Write Access


Linux has gotten much better at handling printers through the years, but you are right that printing problems still occur, and they are a major source of anxiety, for new users. We have covered Linux printing in the past, but the landscape has certainly changed since our Print cover theme back in November 2004. We'll try to line up a nice big printing article sometime in the next few issues. In the meantime, everyone should visit http://www.LinuxPrinting.org (which now links to the Linux Foundation's OpenPrinting web page) for information on printing in Linux. There, you'll find configuration and driver information, as well as a CUPS tutorial, user forums with answers to printing questions, and software.


Thanks for the great magazine and keep on giving us even better.

I was a little bit anxious by a phrase in your September issue, page 23, in the article by Kurt Seifried which read "… and it wasn't too long before we got JavaScript from Sun and a variety …" The JavaScript programming language is originally from Netscape, as you probably already know, and even though it is now one of Sun's trademarks, I believe that phrase may be just a little bit misleading for younger generations.

Emre Sevinc


Yes, you are right. Our apologies. JavaScript was developed by Netscape under the name Mocha, and it was later called LiveScript before taking the name JavaScript. To be fair, it is worth pointing out that Netscape and Sun apparently stirred up much of this name confusion intentionally as part of a co-branding effort. According to Wikipedia:

"The change of name from LiveScript to JavaScript roughly coincided with Netscape adding support for Java technology in its Netscape Navigator web browser. JavaScript was first introduced and deployed in the Netscape browser version 2.0B3 in December 1995. The naming has caused confusion, giving the impression that the language is a spin-off of Java, and it has been characterized by many as a marketing ploy by Netscape to give JavaScript the cachet of what was then the hot new web-programming language."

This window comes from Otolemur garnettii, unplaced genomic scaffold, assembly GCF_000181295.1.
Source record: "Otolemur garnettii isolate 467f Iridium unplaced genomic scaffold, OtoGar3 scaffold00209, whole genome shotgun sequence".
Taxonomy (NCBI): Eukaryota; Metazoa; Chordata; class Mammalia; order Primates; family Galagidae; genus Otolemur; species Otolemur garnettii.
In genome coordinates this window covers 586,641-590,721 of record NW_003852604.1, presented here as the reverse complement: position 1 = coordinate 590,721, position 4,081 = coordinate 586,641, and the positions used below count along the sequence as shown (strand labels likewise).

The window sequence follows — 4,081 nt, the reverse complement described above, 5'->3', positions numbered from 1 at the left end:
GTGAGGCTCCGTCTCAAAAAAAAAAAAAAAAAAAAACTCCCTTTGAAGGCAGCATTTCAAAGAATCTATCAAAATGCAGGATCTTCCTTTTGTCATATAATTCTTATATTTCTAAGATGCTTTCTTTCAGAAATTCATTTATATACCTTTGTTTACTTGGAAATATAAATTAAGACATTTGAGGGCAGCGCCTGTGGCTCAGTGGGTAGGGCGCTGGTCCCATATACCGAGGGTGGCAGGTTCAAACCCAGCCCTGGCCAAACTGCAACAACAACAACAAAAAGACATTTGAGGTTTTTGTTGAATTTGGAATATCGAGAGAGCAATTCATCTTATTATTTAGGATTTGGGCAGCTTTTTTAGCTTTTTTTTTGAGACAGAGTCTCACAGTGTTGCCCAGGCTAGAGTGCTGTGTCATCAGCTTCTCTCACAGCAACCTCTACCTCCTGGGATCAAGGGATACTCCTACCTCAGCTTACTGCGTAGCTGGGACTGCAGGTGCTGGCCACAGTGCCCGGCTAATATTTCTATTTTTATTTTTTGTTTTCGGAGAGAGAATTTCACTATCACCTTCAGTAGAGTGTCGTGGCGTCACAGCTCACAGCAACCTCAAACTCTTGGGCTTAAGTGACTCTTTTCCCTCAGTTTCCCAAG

Please send your comments and suggestions to mailto:letters@linux-magazine.com

Buy Linux Magazine

Get it on Google Play

US / Canada

Get it on Google Play

UK / Australia

Related content

  • Netscape Navigator 9 for Linux

    AOL has just released a new version of Netscape Navigator based on the Mozilla Firefox browser just like its predecessor. Besides cross-platform capabilities, and thus Linux support, version 9 adds new features and a new look.

  • Helma

    The powerful Helma application server brings new powers to the JavaScript language. We'll show you how to use Helma to build a simple RSS reader.

  • Google Web Toolkit

    The Ingenious Google Web Toolkit builds optimized JavaScript applications in a hurry.

  • AJAX Workshop

    Books were the original model for website design. Navigation was similar to flipping the pages. Thanks to AJAX, many state-of-the-art websites now behave like desktop applications.

comments powered by Disqus
Subscribe to our Linux Newsletters
Find Linux and Open Source Jobs
Subscribe to our ADMIN Newsletters

Support Our Work

Linux Magazine content is made possible with support from readers like you. Please consider contributing when you've found an article to be beneficial.